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Thread: Indestructible CD's (NOT)

  1. #21
    HeadShot Master N1nja Cybr1d's Avatar
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    true...but they are getting cheaper by the day...I remember when a 32MB USB drive was $60-$100, but now I bought 3 128MB ones for $20 a piece...and they're tiny. 128MB will hold 36 mp3s (Avg 3.5mb/song). But as we continue making even more advanced chips...you'll be able to hold 1 gig of songs for an affordable price. Would you pay $100 for a re-writable media storage which would hold 285 songs with the option of storing other types of data in there for convenience?

  2. #22
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    I'd rather buy a flash memory card reader/writer instead of USB tokens (sorry if that's not what you're talking about). I've found that SanDisk makes nicely priced chips compared to usb tokens.

    BTW guys, I found a good deal on home MO drives, I'll link when I get home.
    Is there a sum of an inifinite geometric series? Well, that all depends on what you consider a negligible amount.

  3. #23
    Senior Member RoadClosed's Avatar
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    Industructable memory.....

    This conversation got me thinking of all the memory technologies I understand and the Space Shuttle came to mind. The older one's use a drum, like those older record players with tubes instead of flat records. Where memory is etched into it. Wouldn't want to be in space and have memory get erased, bad. No Dell's in space, too complicated. Those are located on the ground. Simplicity is bliss when riding atop a few giant rockets. The newer shuttles use something else. Space lab is a bit more advanced since it's not blasting off and burning back into the atmosphere. Check out Odetics, mass memory units make they, hmmm. They make all sorts of things that survive. Advanced war plane flight records for another example.
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  4. #24
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    Found the link again now that I'm at home. It's: http://buyfcpa.com/searchresults.asp?search_id=3

    The more I read about MO drives, the more I like them. I mean, seriously, it's perfect for my stuff. The drive itself is $300 or so for the one I'd want and comes with a single disk that's got 2.3gb. A box of 5 disks costs $100. That's only $20 per disk. Let's see...I bought 10 floppies for about $8 at target recently. That's $8 for 14.4 mb of data. $20 for 2.3gb on a MO disk.

    So, on floppies, we're paying:
    $.55 per mb

    On an MO disk, we're paying:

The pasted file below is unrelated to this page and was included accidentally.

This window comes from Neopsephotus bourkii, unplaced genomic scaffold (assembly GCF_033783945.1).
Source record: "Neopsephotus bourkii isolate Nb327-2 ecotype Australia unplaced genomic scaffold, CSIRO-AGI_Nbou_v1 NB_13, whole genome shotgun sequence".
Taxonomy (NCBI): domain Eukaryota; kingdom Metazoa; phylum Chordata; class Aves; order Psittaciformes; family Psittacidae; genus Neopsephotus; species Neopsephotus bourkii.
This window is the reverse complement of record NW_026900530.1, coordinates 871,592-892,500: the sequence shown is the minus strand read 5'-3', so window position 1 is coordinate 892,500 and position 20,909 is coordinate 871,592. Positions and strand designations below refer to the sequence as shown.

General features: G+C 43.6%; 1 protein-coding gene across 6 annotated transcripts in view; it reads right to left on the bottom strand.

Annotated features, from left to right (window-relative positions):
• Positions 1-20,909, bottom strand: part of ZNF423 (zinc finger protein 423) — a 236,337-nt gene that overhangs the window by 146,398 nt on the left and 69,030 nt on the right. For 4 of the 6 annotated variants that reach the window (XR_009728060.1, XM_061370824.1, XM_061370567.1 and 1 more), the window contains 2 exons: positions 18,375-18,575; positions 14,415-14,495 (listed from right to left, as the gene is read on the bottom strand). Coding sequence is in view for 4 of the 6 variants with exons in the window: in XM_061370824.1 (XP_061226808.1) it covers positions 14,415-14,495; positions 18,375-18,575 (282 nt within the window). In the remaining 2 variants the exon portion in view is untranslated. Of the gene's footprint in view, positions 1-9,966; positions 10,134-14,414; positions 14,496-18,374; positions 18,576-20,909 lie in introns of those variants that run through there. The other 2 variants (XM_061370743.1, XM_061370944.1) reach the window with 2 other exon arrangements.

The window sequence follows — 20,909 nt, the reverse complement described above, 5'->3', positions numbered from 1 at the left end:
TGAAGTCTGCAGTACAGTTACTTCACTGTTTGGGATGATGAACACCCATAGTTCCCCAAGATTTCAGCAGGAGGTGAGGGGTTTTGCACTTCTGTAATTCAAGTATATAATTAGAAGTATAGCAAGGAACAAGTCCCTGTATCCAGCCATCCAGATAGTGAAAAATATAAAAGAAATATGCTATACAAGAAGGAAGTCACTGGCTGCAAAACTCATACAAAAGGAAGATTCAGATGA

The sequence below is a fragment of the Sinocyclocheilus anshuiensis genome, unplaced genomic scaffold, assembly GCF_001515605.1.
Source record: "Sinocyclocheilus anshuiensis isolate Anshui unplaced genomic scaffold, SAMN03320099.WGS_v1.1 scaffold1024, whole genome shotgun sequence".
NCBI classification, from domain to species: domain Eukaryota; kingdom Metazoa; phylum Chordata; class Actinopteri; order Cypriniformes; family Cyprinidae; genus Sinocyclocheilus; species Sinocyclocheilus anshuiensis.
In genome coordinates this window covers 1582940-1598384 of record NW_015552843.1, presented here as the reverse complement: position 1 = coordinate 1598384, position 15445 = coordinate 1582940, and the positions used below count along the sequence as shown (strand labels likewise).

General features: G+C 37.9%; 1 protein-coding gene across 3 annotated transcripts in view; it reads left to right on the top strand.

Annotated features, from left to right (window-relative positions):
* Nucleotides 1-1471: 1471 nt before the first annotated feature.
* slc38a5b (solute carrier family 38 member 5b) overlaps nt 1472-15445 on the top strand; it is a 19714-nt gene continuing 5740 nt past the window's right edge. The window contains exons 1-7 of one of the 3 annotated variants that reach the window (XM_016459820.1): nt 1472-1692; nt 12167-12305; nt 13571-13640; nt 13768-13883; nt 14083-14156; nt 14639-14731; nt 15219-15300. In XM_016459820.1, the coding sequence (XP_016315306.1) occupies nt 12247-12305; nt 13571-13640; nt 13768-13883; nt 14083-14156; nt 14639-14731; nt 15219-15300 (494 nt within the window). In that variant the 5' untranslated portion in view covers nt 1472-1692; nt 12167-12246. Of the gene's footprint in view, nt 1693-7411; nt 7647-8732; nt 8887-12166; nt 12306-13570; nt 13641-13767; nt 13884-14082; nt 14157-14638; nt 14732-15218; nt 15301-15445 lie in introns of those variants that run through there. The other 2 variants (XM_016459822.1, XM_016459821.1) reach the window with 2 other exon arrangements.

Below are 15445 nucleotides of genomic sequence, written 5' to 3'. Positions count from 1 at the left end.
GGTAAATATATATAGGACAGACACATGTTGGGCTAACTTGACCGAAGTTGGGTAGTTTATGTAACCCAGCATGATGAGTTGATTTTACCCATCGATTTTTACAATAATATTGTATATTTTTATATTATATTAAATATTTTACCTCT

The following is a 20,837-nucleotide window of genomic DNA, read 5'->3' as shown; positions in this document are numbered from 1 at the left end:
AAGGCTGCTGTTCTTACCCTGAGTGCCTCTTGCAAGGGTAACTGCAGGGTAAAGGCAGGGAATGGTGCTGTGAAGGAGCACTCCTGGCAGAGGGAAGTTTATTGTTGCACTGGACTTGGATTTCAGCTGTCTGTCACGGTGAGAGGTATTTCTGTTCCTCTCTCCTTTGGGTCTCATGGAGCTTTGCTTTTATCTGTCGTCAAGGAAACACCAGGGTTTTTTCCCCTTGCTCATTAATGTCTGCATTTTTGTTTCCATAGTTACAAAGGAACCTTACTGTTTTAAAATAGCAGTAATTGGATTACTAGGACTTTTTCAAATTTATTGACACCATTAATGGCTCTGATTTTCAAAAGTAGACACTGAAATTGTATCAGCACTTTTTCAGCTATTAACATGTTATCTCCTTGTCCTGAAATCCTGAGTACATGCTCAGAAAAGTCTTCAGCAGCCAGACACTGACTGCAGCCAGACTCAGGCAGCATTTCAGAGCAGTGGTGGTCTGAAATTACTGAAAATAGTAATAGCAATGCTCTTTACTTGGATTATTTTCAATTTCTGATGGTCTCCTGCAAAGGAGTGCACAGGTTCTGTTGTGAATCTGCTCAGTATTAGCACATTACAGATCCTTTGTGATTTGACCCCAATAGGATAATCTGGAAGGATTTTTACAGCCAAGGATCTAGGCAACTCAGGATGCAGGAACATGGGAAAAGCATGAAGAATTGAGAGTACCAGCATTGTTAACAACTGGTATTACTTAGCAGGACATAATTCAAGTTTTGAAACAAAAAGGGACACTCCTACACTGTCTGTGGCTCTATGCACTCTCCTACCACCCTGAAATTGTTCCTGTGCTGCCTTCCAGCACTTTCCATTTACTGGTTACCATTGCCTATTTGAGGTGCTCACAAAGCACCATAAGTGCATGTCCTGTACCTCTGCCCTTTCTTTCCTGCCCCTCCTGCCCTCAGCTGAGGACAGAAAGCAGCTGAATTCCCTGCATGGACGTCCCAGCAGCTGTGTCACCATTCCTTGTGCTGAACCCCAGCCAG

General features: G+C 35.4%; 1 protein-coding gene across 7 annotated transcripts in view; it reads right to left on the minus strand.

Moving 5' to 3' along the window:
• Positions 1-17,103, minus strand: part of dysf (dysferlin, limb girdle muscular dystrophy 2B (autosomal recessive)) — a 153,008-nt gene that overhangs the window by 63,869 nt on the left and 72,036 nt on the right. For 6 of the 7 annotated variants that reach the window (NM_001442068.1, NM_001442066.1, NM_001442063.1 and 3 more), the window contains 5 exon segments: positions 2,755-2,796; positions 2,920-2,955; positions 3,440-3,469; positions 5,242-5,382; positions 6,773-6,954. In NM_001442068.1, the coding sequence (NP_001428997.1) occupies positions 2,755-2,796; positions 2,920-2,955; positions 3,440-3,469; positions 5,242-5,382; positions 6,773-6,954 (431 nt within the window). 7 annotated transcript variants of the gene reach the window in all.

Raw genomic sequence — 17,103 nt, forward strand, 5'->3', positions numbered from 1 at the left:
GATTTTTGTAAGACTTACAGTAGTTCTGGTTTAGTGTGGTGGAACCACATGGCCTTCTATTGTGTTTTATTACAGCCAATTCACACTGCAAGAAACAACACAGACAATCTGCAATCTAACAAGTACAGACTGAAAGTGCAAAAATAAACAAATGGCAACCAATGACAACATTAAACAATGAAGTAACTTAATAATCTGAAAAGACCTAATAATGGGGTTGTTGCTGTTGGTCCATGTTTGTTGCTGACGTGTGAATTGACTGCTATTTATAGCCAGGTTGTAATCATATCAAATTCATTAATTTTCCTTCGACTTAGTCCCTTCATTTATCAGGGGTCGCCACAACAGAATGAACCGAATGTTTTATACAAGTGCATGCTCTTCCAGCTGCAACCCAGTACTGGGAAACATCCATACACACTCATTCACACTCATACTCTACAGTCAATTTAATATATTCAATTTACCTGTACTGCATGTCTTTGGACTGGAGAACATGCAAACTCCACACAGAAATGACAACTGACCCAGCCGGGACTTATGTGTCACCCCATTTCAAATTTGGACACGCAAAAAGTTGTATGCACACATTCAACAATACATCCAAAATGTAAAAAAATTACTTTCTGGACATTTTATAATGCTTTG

$8.70 per gb
    $.01 per mb

    Unfortunately, the drive cost desparity is pretty great. I can pick up a crappy floppy drive for $9 at a computer show. To get a MO drive, I'd need to put up about $300. But, considering MO disks are more rugged and reliable than either CD or magnetic media, I think it's worth the up-front cost of getting that drive. AND, since MO is grafted right into windows 95 and up, it acts just like a hard drive or floppy drive, it doesn't require some obscene amount of driver support. It's also grafted into Mac machines too, can't remember the OS versions though. Not sure about linux or using MO drives with it at all though.

    The disks come in many different sizes too. I've seen the disks in 230mb, 540mb, 640mb, 1.3gb, and 2.3gb. So, looking at this, you've got some comparable sizes to CDs, Mini-CDs, DVDs, and Zip disks. What amazes me is that these disks are only 90mm (3.5") disks. Being able to store 2.3gb on a highly reliable medium that's the size of a floppy sounds like about the best thing you can do.

    Looks promising, I might save some money and invest in one of these for backup stuff. I just got $50 coming off of a light job, so I've got some more to save up, but I think it'll be worth the investment. If I ever do buy and install one, I'll write a review of it up here somewhere.
    Is there a sum of an inifinite geometric series? Well, that all depends on what you consider a negligible amount.

  5. #25
    AO BOFH: Luser Abuser BModeratorFH gore's Avatar
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    Hmm, so spilling Beer on CDs will mod the sound? I've never heard of that, which is odd because I make music, and I enjoy pitch bending a lot.

    Heh, might have to try that. I'll use Bud Light, at least that piss would have a purpose then.

    And, I remember buying these super disks about 2 or more years ago. They look exactly like a floppy disk, except a different design on the metal part. They also fit very easily into a floppy drive, and could hole 120 MBs. They also costed more than a ZIP disk.

    I still use ZIP disks. I bought an external ZIP drive when I bought my first computer, and they still work very well. For back ups I use CD-Rs and CD-RW disks, and my network. I use ZIP disks mainly for homework, and quickly moving files from one place to another.

    Other than that I use my LAN. If I am moving files between two Windows boxes, I use AIM, and send files with that. If I'm using BSD or Linux, I set up VSFTP or Apache, and download them that way.

    Well, anyway, I went to bed at a little after 5 AM, and got up at 7:30 AM, and I'm now going to work, so I'll be back when I get home.
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